20m - 76.2%

I did not had much free time lately, but I do listen on the (tr)uSDX every time I’m at the desk working on my laptop. I also made my very first QSO on this tiny transceiver. For sure I will remember it all my life. The overall opinion is that it’s worth having one. Even if you have fancy equipment to use, it’s still great to have one for portable work. It’s so tiny that it fits in your pocket. The fact that you can also power it via USB it’s a plus, even if the power is only 500mW.

I’ve been playing a lot with FT8 and similar modes, as it works great for digital mods as well. It has CAT control that goes really well with all sort of software. For me the CAT control was great when using Log40M2, as I didn’t had to input the frequency all the time in the log. The software will always autocomplete those fields with the info received from the transceiver.

If 5W are not enough, you also have the option to connect it to an external power amplifier. I do have the JUMA PA-100D HF linear amplifier at 100W on my wishlist already. And if 100W won’t do for you, then the new JUMA PA-1000+ is what you are looking for.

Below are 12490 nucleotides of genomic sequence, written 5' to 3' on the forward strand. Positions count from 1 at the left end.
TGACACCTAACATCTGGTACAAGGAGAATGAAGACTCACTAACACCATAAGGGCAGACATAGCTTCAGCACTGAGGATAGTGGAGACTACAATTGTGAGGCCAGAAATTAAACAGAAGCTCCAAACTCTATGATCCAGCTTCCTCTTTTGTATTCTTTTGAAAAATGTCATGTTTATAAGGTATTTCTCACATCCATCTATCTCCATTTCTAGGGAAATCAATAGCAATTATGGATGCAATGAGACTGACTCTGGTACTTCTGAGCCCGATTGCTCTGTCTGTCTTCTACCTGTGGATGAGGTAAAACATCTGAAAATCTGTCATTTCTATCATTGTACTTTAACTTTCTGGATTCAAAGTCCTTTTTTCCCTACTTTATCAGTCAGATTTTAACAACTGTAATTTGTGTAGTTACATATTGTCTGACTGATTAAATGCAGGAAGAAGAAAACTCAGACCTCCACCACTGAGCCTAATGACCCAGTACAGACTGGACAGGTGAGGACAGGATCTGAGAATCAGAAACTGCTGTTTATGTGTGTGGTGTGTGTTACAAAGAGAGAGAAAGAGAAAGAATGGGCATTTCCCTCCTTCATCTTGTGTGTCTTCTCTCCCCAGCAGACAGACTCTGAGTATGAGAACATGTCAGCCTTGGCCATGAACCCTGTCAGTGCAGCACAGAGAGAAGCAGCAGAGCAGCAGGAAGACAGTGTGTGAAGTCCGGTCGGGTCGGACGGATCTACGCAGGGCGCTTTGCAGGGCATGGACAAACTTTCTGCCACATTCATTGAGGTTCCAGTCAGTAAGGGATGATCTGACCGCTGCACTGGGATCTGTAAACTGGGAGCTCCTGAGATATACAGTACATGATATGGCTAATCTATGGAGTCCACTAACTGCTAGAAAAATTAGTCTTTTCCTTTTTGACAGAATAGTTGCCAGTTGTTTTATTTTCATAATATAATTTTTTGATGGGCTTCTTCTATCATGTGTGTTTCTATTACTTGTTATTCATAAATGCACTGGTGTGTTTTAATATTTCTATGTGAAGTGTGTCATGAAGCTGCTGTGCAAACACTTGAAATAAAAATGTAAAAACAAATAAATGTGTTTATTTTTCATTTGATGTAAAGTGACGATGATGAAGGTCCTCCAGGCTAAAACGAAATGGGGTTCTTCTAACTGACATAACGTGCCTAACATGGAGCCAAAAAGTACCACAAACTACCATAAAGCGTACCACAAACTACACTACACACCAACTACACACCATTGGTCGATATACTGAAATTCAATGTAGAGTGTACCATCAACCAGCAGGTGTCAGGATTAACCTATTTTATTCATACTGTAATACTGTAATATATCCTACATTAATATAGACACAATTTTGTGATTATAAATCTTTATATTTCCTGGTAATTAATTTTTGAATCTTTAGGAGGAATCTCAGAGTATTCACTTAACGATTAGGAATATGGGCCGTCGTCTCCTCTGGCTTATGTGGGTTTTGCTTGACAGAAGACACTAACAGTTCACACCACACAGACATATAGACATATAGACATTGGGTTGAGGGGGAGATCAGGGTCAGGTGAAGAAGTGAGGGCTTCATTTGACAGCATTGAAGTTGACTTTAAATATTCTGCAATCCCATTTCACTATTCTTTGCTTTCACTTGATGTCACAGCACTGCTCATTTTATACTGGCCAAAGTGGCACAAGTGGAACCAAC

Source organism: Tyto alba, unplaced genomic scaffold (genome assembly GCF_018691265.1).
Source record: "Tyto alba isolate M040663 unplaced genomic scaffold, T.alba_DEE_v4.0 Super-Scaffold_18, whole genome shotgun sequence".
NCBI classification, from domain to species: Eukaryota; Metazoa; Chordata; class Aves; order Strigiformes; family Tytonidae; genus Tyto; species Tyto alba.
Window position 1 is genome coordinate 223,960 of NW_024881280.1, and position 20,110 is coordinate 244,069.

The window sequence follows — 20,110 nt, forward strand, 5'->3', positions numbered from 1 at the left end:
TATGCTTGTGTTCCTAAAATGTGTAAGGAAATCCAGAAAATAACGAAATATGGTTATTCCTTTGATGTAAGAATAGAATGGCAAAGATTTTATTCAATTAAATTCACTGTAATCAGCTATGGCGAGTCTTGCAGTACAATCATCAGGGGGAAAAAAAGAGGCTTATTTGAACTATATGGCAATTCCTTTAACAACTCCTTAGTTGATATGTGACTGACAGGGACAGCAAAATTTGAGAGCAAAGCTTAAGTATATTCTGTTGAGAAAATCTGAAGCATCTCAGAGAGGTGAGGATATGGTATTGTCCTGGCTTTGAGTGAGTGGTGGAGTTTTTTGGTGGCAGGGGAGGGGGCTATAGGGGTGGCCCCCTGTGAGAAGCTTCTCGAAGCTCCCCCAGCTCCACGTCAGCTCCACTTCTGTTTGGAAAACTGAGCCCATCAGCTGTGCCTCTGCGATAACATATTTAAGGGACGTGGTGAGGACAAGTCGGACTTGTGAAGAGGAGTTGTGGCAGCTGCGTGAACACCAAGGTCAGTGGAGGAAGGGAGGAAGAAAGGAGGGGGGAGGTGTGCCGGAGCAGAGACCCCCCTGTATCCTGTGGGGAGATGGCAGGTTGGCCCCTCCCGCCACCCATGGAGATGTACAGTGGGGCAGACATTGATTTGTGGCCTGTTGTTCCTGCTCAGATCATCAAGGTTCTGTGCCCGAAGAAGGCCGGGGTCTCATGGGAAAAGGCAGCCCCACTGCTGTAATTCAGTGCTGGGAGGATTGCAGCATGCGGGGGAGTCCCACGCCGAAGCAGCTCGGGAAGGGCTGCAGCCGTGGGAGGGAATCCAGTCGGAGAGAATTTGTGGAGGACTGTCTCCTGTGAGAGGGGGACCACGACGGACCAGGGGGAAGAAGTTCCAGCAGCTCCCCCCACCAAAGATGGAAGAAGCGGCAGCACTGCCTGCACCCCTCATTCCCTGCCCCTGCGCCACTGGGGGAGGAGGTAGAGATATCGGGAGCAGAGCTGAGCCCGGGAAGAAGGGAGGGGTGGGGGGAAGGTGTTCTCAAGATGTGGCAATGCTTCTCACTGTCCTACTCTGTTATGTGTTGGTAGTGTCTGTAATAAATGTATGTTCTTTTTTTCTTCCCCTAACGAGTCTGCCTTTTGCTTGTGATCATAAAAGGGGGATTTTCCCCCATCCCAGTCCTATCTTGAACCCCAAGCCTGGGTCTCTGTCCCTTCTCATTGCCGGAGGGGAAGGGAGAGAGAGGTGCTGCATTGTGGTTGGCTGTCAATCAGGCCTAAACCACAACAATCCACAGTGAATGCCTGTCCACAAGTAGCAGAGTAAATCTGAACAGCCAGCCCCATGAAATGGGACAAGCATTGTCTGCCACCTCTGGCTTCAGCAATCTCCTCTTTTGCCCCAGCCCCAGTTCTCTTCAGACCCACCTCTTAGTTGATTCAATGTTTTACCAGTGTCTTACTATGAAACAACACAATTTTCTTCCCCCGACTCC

Many people that didn’t follow the development of the (tr)uSDX complained about the speaker output. The transceiver did not had that speaker at first. The one that comes now with the transceiver, it’s nothing but an emergency speaker that was added in the last minute. It’s not excellent, but is better than having no audio at all. If you don’t raise the volume over 11, you should have decent audio with no issues. If you ever go out for portable work and you forget your headphones or the amplified speaker, you will end up loving that little speaker. I sure know what I’m talking about as I do that quite often ( ha ).


I will not go into the programing side as I don’t know much about that. As I was saying, I prefer analog equipment. But I do appreciate very much the fact that they managed to get so much, out of such a small and simple processor. There are only three things I didn’t like. I do understand the reasons behind the choices made though, so I’m not actually complaining about it. First is the SMA connector, as I would always prefer a straight BNC instead. I do understand the space limitations in that little package.

The second thing is the use of the USB connector. A USB C would be great in the future designs, since it seems to become an international standard for the phones as well. Right now in my area, the other types of USB cables simply disappeared. They only seem to sell USB C. I ended up ordering one online.